As I write this, the peaceful protests — sparked by the murder of George Floyd — are continuing and we wonder how long can these protests be sustained before the intensity of the pain dies down, and will we finally see some change in the way our black countrymen and women are treated?
We Georgians saw the brazen murder of Ahmaud Arbery by white men who felt they had the authority to chase him down like a dog. The thought of that terrified young man running for his life in his own neighborhood breaks my heart. Then we saw police officers ignore a dying man’s cries as he begged for breath as they crushed him.
This age of body cams and phone cams has made it impossible to ignore the inhumane treatment our black citizens have been enduring, even decades after the Civil Rights Movement of the 1960s.
We’ve witnessed the horror. Now it’s time to bring about change. But how?
I see two major issues at play in these cases, sometimes closely linked, sometimes acting separately: police brutality and racism.
I’ve been watching, reading and listening to see if anybody has a clue how to tackle these issues. Here are some thoughts that may help.
A friend noted that a number of police officers are veterans who served our country well, but were not transitioned well back into civilian life. They were not retrained from being warriors, where the goal is to intimidate and eliminate an enemy, to being public servants who are supposed to keep the peace, to de-escalate rather than escalate the situation. It doesn’t help when the federal government gives or sells military weapons to local police officers.
Police forces and governments, particularly of large cities, need to look at this transition that has been taking place over the past few decades in how the officer on the street views the people he or she is sworn to protect and serve. They should review training methods, and strongly consider psychological evaluations of staff both old and new.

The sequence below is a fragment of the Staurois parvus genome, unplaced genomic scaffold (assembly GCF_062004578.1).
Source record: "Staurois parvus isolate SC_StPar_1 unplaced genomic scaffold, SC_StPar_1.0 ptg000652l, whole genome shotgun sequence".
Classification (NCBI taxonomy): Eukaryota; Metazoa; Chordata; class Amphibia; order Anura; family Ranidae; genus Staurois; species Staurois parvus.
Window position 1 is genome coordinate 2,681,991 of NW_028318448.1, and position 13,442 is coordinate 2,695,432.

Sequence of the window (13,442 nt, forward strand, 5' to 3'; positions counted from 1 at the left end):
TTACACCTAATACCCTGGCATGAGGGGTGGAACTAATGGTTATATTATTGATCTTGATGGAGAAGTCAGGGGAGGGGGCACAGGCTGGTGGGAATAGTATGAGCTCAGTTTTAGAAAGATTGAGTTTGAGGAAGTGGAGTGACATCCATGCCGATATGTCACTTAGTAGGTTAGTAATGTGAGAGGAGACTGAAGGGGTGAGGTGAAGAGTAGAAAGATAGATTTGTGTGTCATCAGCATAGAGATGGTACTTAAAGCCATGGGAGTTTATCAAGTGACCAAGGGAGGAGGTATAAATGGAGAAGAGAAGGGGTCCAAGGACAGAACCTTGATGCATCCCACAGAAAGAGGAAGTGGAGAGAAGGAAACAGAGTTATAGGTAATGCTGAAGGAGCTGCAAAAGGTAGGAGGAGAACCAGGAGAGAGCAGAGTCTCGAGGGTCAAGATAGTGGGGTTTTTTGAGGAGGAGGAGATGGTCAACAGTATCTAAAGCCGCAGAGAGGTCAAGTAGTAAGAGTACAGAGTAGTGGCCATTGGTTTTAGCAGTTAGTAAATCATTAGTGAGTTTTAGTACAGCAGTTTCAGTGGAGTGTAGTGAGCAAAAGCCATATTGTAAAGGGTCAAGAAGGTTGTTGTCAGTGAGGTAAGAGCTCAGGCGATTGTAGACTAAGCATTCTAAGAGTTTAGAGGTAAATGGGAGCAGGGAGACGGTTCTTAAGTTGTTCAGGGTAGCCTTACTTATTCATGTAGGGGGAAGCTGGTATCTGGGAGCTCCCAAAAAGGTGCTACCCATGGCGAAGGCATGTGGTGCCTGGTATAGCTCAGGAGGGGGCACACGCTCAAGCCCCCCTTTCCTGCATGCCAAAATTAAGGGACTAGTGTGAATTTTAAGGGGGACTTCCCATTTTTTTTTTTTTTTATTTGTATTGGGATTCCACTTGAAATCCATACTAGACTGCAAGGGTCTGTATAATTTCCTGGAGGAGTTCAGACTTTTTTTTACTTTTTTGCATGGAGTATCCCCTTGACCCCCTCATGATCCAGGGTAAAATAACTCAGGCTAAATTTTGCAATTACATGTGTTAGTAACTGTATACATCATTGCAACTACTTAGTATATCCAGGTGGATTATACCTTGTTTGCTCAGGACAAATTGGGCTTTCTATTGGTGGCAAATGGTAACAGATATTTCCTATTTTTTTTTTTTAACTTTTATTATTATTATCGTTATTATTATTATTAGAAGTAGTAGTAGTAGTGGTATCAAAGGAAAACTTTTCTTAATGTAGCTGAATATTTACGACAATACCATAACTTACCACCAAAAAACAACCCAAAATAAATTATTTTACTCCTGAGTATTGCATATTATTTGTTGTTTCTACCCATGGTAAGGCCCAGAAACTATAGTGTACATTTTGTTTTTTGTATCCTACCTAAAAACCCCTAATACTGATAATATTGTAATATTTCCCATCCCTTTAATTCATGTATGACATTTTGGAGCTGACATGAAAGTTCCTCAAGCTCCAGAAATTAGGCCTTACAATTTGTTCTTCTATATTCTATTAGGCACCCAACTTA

A second goal that can be enacted immediately is to weed out those “bad apples” we keep hearing about. “Most cops are good, there’s just a few bad apples,” we are repeatedly told. What we should be asking is, “What are those bad apples doing on the police force, especially when they have had complaints against them before they finally kill someone?”
Derek Chauvin, the Minneapolis police officer who killed George Floyd with the aid of three other officers, had as many as 17 misconduct complaints filed against him, according to a CNN report. Seventeen. Let that sink in. How many misconduct complaints does an officer need before a supervisor takes note that they have a problem on their hands? In my opinion, those supervisors also should be fired and the police force sued for its complicity in this crime by keeping this man on the streets.
Every police force in the nation should review their employee files immediately and take appropriate action toward those who show gross disregard for their oaths of office.
The police brutality will continue as long as the officers AND their supervisors are not held accountable — criminally and civilly.
How to handle racism? Ideally, I would like to see every racist spend a month living with a black family so they might fully understand these are human beings who love, laugh, cry and contribute to our country. Practically, though, enact that hate crime law here in Georgia — it is long overdue.
Prosecute every racist crime to the fullest extent of the law. Prosecute those people in authority who sweep cases under the rug as accessories to the act, and take them to civil court to hit them and the government offices they work for accountable — i.e. hit them in the pocketbook.
This all may strike some as going overboard. But I ask, if it was your white brother, son or father murdered as Floyd and Arbery were, wouldn’t you want everyone involved from the bottom to the top held accountable?
NOTE: I used “murder” without the qualifier of “alleged” because this is my opinion, and not a news article. In my opinion these men, and many more men and women, were just plain murdered.